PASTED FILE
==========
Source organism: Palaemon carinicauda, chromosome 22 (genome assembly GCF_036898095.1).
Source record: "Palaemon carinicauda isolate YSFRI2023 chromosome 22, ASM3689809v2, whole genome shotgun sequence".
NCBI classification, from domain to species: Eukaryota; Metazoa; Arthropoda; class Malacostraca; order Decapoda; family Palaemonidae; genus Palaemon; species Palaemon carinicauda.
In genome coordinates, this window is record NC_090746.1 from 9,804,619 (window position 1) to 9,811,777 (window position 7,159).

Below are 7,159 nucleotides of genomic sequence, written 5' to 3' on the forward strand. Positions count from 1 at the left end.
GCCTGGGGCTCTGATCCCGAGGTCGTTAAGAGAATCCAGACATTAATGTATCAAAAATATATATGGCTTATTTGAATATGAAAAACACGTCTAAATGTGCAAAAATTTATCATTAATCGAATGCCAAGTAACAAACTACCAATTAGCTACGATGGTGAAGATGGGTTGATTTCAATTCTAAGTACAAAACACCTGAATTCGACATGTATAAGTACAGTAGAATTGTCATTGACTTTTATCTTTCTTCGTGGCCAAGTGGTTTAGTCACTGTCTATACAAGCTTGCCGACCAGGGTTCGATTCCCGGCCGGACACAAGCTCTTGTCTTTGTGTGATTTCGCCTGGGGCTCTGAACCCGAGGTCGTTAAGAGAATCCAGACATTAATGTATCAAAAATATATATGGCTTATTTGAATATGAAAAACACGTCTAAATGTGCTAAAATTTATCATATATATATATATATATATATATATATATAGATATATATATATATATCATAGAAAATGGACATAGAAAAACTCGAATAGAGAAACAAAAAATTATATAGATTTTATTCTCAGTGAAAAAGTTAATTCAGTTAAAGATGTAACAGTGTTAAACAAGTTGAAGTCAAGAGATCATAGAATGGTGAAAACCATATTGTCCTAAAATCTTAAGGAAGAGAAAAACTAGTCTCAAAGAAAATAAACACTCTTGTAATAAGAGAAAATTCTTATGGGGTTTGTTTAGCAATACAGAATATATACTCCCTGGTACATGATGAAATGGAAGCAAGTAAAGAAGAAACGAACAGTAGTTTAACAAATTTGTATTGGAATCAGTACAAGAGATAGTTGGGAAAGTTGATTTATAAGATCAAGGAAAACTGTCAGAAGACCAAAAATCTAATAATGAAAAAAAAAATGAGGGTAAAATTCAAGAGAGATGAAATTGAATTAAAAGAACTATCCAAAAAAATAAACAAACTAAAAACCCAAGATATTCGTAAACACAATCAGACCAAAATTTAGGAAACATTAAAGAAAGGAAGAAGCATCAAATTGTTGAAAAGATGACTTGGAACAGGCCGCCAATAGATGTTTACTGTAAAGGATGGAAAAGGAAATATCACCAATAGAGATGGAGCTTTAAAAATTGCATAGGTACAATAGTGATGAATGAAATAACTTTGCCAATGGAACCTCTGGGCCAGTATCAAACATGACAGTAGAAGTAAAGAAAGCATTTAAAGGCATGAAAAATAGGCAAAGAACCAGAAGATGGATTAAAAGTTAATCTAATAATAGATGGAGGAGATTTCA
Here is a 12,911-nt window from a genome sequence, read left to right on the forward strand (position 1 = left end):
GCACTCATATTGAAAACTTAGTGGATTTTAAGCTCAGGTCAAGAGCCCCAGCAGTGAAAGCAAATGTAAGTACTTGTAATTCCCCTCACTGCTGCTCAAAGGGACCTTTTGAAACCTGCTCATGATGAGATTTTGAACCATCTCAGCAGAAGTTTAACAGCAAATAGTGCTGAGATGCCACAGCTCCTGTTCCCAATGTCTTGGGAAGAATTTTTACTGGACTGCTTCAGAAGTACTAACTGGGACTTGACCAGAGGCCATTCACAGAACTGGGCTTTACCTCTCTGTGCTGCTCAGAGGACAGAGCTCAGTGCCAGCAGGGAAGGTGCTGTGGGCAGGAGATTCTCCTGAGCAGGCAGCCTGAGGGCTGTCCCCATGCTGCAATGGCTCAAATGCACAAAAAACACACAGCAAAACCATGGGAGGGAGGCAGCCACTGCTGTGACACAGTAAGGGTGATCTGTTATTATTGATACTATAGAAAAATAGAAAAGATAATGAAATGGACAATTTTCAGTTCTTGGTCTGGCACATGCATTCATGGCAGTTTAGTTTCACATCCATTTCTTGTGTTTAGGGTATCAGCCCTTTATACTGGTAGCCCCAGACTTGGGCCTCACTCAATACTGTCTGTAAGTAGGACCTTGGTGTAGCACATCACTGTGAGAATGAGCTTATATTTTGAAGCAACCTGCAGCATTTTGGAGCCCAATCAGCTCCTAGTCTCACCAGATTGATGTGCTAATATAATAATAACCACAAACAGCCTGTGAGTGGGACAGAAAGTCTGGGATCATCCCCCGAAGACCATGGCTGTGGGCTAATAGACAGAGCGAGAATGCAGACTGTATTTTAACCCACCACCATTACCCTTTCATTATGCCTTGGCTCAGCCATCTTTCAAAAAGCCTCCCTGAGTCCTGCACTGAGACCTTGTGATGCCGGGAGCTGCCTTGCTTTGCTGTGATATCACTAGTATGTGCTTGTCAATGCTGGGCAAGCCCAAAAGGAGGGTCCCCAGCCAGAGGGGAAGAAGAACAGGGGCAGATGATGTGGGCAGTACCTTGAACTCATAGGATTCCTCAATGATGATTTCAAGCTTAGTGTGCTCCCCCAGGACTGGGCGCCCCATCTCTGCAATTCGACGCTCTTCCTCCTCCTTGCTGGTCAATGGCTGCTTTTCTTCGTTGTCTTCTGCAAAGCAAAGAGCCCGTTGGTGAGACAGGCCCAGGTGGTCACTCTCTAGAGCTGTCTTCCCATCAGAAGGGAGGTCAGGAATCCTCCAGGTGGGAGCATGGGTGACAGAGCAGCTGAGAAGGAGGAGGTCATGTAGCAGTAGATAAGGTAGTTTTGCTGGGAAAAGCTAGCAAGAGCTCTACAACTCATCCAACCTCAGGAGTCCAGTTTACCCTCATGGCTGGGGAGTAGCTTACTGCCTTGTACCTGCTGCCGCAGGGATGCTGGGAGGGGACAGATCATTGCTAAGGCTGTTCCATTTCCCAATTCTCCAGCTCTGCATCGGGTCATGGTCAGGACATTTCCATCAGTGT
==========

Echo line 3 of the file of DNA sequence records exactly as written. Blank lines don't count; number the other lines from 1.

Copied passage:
NCBI classification, from domain to species: Eukaryota; Metazoa; Arthropoda; class Malacostraca; order Decapoda; family Palaemonidae; genus Palaemon; species Palaemon carinicauda.